Though Connor did not knock Dr. G's socks off with his weight gain over the past three months, he - shall we say - cruised through all the cognitive development stuff. Connor started the visit out by showing he knew what each of the animals on the office walls were, complete with a "roar" for the lion and a hand up in the air for the elephant going "snore" as he does in Sandra Boynton's Going To Bed Book. Next, he showed Dr. G. that he can say at least five words - mama, dada, Emma (his nanny), Bella (the girl he shares the nanny with - which sounds more like Bubba), and ball (which sounds like "bawa" and I assure you I will miss that "bawa" when it turns into a true "ball"). He also has hippo and pappy - which is still whispered, because apparently it's a very secret thing to have a pappy. And naturally, he responded "nah" to some questions I asked him during the visit but also waived his hand and said "da" which has become a consistent form of the word "yes" as well. He showed Dr. G he could walk, run, and climb as he moved about the office. Perhaps most impressive to Dr. G was that Connor can stack 5 blocks. He can sign and understands "more" and "book" and these are very useful to Connor since if he could do one thing in life, it would be to sit and read books all day.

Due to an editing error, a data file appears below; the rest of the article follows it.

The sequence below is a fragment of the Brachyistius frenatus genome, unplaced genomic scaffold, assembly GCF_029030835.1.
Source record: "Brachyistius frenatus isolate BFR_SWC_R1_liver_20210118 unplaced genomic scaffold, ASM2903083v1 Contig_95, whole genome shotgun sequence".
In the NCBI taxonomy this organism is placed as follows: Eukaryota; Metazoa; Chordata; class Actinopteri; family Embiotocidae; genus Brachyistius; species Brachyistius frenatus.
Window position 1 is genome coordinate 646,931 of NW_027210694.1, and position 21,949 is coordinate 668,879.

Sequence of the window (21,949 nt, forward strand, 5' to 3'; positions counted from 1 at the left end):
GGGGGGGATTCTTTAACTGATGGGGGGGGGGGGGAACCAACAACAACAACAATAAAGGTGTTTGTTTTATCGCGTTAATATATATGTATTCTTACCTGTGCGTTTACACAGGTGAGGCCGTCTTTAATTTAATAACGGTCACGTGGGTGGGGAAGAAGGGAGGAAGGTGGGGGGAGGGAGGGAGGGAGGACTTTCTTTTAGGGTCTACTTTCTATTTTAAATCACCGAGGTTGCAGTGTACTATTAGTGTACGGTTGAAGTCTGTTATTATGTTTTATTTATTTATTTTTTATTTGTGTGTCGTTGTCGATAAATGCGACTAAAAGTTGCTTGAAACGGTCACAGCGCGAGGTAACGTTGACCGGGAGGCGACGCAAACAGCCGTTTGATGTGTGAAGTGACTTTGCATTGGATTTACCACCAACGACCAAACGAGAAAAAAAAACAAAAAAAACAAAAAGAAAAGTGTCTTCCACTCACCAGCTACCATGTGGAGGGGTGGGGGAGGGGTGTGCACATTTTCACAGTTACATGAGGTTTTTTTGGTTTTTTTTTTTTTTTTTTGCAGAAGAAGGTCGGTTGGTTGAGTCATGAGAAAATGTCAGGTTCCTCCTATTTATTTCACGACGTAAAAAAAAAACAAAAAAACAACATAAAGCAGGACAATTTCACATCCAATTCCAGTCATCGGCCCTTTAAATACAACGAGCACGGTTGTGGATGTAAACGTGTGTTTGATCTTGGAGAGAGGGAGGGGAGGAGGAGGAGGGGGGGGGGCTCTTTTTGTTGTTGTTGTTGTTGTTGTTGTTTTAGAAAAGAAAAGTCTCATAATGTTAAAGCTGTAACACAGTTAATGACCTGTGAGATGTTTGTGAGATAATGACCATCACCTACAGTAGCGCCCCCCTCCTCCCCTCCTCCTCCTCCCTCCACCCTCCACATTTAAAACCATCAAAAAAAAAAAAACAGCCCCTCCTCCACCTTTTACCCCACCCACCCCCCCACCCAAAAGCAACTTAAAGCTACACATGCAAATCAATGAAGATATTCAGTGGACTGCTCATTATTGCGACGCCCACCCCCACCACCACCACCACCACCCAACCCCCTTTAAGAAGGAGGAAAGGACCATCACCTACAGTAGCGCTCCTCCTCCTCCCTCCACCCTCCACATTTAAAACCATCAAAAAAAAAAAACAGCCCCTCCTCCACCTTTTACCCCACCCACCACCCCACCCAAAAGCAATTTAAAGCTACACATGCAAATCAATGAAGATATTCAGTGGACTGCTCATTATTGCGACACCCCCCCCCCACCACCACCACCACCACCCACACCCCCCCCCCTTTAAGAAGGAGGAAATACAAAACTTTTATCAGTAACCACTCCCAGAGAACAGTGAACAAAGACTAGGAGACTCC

And, just in case Connor is reading this, I want him to know that if he has time, he can feel free to fill-in other cool things he did for the Dr. that I can't think of right now.


Monday, November 27, 2006

My kid, skinny?

We had the belated 15 month visit. Three shots - ouch - complete with one bruise. Note to Dr. G. I know my kid is skinny and does not appear on your growth chart. But do you know how happy he is?

On the bright side, we weren't issued our typical 'penalty appointment' - so at least I get to wait 3 more months before I hear my kid is skinny, again, for the bazillionth time. 8.6 kg, he is ABOVE the 3rd percentile on the World Health Organization growth chart that was normed for breastfed babies. So in my book, he's fine.


Sunday, November 19, 2006

Dance Party!

What a weekend! Connor now can do some sort of dance reminiscent of the shuffle. And he’ll do it on command when someone calls out “dance party”. If you look closely, you can see his feet as they skip about in this photo.